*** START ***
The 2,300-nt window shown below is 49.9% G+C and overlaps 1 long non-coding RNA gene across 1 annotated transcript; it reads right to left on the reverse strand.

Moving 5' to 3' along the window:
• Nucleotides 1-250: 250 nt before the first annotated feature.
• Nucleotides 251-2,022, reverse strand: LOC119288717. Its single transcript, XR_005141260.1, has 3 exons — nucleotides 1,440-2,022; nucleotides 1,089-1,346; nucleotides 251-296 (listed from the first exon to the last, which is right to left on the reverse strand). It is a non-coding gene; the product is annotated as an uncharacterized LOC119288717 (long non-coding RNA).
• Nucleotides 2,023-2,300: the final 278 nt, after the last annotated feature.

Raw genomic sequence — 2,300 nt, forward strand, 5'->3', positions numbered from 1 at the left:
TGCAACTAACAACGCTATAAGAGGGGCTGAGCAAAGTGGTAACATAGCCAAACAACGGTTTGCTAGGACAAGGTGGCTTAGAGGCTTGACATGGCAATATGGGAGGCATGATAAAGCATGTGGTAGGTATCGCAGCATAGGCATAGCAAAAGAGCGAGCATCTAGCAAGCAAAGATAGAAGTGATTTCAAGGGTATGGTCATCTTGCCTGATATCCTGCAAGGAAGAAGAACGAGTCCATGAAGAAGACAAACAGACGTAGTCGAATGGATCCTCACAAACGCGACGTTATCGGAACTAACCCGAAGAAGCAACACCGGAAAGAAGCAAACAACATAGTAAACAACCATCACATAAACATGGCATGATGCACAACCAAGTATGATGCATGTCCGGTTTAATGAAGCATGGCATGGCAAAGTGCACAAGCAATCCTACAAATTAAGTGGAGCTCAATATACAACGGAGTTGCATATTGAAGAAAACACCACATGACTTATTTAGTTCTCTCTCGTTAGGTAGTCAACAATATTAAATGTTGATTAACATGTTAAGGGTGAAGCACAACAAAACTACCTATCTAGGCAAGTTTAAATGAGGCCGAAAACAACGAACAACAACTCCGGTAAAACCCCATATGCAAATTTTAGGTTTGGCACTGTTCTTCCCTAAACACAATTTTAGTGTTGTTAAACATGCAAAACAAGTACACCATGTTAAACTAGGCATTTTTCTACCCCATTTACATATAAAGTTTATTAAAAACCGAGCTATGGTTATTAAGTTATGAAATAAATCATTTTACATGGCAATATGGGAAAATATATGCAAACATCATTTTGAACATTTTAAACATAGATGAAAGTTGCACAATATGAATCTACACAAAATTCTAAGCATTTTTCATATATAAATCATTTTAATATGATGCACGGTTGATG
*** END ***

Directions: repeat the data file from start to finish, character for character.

The 2,300-nt window shown below is 49.9% G+C and overlaps 1 long non-coding RNA gene across 1 annotated transcript; it reads right to left on the reverse strand.

Moving 5' to 3' along the window:
• Nucleotides 1-250: 250 nt before the first annotated feature.
• Nucleotides 251-2,022, reverse strand: LOC119288717. Its single transcript, XR_005141260.1, has 3 exons — nucleotides 1,440-2,022; nucleotides 1,089-1,346; nucleotides 251-296 (listed from the first exon to the last, which is right to left on the reverse strand). It is a non-coding gene; the product is annotated as an uncharacterized LOC119288717 (long non-coding RNA).
• Nucleotides 2,023-2,300: the final 278 nt, after the last annotated feature.

Raw genomic sequence — 2,300 nt, forward strand, 5'->3', positions numbered from 1 at the left:
TGCAACTAACAACGCTATAAGAGGGGCTGAGCAAAGTGGTAACATAGCCAAACAACGGTTTGCTAGGACAAGGTGGCTTAGAGGCTTGACATGGCAATATGGGAGGCATGATAAAGCATGTGGTAGGTATCGCAGCATAGGCATAGCAAAAGAGCGAGCATCTAGCAAGCAAAGATAGAAGTGATTTCAAGGGTATGGTCATCTTGCCTGATATCCTGCAAGGAAGAAGAACGAGTCCATGAAGAAGACAAACAGACGTAGTCGAATGGATCCTCACAAACGCGACGTTATCGGAACTAACCCGAAGAAGCAACACCGGAAAGAAGCAAACAACATAGTAAACAACCATCACATAAACATGGCATGATGCACAACCAAGTATGATGCATGTCCGGTTTAATGAAGCATGGCATGGCAAAGTGCACAAGCAATCCTACAAATTAAGTGGAGCTCAATATACAACGGAGTTGCATATTGAAGAAAACACCACATGACTTATTTAGTTCTCTCTCGTTAGGTAGTCAACAATATTAAATGTTGATTAACATGTTAAGGGTGAAGCACAACAAAACTACCTATCTAGGCAAGTTTAAATGAGGCCGAAAACAACGAACAACAACTCCGGTAAAACCCCATATGCAAATTTTAGGTTTGGCACTGTTCTTCCCTAAACACAATTTTAGTGTTGTTAAACATGCAAAACAAGTACACCATGTTAAACTAGGCATTTTTCTACCCCATTTACATATAAAGTTTATTAAAAACCGAGCTATGGTTATTAAGTTATGAAATAAATCATTTTACATGGCAATATGGGAAAATATATGCAAACATCATTTTGAACATTTTAAACATAGATGAAAGTTGCACAATATGAATCTACACAAAATTCTAAGCATTTTTCATATATAAATCATTTTAATATGATGCACGGTTGATG